William Eichler 27 October 2022

Council chiefs warn against ‘devastating’ cuts

Council chiefs warn against ‘devastating’ cuts  image
Image: Becky Stares/Shutterstock.com.

Further cuts to local government funding will mean that councils will only be able to offer the ‘bare minimum’ of local services, county council leaders have warned the Treasury.

The County Councils Network (CCN) has written to the new Chancellor warning him of the ‘devastating’ impact that another round of budget cuts will have on frontline services, particularly when combined with the current inflationary pressures.

Chancellor Jeremy Hunt is telling all Government departments to look for further savings. The CCN, however, said that further cuts to local authority budgets after more than a decade of funding reductions will be ‘worse than austerity’.

County authorities in England are currently facing £3.5bn in inflationary and demand costs this year and next, which is more than double the expected rise, according to a CCN analysis. Rising costs of delivering day to day services due to inflation make up £2.86bn of this figure, while projected rises in demand for these services are set to add £647m to costs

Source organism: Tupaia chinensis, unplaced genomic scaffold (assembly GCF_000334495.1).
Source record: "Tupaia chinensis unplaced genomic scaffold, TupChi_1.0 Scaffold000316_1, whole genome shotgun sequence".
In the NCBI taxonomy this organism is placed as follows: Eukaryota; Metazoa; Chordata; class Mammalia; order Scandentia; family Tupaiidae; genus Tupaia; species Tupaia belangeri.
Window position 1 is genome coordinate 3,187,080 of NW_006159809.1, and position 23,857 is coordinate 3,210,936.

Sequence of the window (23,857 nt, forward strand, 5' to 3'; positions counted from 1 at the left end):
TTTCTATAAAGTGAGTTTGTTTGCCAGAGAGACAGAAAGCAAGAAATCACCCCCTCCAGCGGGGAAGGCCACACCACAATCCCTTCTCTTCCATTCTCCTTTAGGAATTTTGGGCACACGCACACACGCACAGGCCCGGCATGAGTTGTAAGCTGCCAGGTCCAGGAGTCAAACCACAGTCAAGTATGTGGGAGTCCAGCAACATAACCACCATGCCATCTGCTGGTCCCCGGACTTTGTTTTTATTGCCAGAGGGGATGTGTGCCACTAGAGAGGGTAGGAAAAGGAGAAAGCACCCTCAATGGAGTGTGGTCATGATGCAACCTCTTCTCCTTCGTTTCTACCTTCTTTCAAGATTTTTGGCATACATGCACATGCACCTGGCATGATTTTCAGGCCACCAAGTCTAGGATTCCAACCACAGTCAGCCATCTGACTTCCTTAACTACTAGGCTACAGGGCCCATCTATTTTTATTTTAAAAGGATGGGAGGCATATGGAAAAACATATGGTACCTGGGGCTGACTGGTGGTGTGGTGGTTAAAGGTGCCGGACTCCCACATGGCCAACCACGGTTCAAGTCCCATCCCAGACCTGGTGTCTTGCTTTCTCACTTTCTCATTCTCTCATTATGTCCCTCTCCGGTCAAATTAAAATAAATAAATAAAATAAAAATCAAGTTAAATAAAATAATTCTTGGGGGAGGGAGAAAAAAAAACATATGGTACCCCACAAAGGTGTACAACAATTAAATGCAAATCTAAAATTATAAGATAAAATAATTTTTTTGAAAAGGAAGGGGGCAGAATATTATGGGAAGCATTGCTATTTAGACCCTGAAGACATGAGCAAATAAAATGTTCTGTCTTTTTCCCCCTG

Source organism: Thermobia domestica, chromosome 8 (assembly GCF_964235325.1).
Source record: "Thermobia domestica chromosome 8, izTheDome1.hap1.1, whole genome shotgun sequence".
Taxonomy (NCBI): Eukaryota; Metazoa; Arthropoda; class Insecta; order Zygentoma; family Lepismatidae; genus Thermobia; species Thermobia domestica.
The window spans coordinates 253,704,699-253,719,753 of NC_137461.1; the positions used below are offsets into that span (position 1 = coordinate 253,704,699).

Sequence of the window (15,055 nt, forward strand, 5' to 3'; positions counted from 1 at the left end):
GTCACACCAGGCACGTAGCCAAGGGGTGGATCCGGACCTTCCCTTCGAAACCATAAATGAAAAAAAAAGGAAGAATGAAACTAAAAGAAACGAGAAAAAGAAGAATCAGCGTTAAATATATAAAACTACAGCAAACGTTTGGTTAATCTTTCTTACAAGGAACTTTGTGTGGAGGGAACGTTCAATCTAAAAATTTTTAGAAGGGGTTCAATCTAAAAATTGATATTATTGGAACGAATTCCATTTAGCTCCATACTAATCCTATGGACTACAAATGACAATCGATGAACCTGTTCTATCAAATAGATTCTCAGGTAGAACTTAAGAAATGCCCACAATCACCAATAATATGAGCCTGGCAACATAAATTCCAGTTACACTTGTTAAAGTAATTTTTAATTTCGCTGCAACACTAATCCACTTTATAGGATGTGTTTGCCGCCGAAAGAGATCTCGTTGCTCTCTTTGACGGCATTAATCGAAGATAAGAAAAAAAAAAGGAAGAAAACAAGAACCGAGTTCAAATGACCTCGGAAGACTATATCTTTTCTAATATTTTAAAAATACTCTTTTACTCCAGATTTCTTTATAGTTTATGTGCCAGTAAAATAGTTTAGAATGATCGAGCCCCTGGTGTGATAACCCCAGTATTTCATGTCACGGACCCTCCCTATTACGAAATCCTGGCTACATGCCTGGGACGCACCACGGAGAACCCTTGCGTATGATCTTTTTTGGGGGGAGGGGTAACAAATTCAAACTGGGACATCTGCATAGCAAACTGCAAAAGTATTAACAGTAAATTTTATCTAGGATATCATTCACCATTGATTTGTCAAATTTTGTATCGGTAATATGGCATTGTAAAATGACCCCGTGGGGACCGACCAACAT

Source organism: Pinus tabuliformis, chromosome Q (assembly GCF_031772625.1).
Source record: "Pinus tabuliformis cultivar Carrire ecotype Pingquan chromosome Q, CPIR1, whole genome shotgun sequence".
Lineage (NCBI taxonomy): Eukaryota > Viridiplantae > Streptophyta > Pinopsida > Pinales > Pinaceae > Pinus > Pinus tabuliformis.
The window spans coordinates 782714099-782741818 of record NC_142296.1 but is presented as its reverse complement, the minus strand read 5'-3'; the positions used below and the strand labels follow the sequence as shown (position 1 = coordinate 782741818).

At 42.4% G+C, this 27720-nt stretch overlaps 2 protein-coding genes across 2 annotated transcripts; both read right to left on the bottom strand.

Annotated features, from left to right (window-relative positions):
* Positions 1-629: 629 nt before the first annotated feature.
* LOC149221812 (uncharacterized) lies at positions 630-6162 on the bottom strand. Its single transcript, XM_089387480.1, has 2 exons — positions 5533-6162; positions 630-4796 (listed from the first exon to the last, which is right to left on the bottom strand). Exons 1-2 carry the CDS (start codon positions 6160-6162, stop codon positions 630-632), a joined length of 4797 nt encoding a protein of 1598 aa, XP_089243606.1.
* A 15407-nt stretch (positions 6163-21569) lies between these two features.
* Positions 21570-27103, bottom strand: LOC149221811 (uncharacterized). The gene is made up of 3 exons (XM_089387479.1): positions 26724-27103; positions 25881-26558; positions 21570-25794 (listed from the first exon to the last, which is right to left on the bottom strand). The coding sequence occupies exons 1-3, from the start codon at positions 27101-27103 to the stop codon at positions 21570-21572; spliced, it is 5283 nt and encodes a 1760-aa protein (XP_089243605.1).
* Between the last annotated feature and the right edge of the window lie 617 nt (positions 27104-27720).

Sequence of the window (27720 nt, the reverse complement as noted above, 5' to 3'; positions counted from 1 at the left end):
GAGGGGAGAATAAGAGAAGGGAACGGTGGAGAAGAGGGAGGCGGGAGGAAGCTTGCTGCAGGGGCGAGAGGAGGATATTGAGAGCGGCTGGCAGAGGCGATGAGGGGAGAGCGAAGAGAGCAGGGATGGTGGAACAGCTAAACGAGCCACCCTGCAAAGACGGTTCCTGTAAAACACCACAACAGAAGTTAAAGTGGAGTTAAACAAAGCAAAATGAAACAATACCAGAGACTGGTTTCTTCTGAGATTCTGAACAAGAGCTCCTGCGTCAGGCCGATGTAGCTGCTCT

In his letter to the Chancellor, Cllr Tim Oliver, CCN chairman and leader of Surrey County Council warned that the Treasury should be under ‘no illusions on what the impact will be on local services’.

‘Between 2010 and 2018 local government took the brunt of austerity, with councils seeing their budgets halved. A return to this has set off alarm bells for council leaders, who year after year delivered savings to reduce the national deficit,’ said Cllr Oliver.

‘Considering inflation and demand is set to add £3.5bn to our costs, this would be worse than the period of austerity and devastating for local services. We will be left with unpalatable decisions, with many likely to have to resort to a very basic ‘core offer’ level of services despite this ultimately being a false economy and adversely hitting the most vulnerable in our society.

‘I know the new Chancellor faces some very difficult decisions, but and our message is unambiguous: with inflation causing multi-billion black holes in our budgets, we need more help, not less.’

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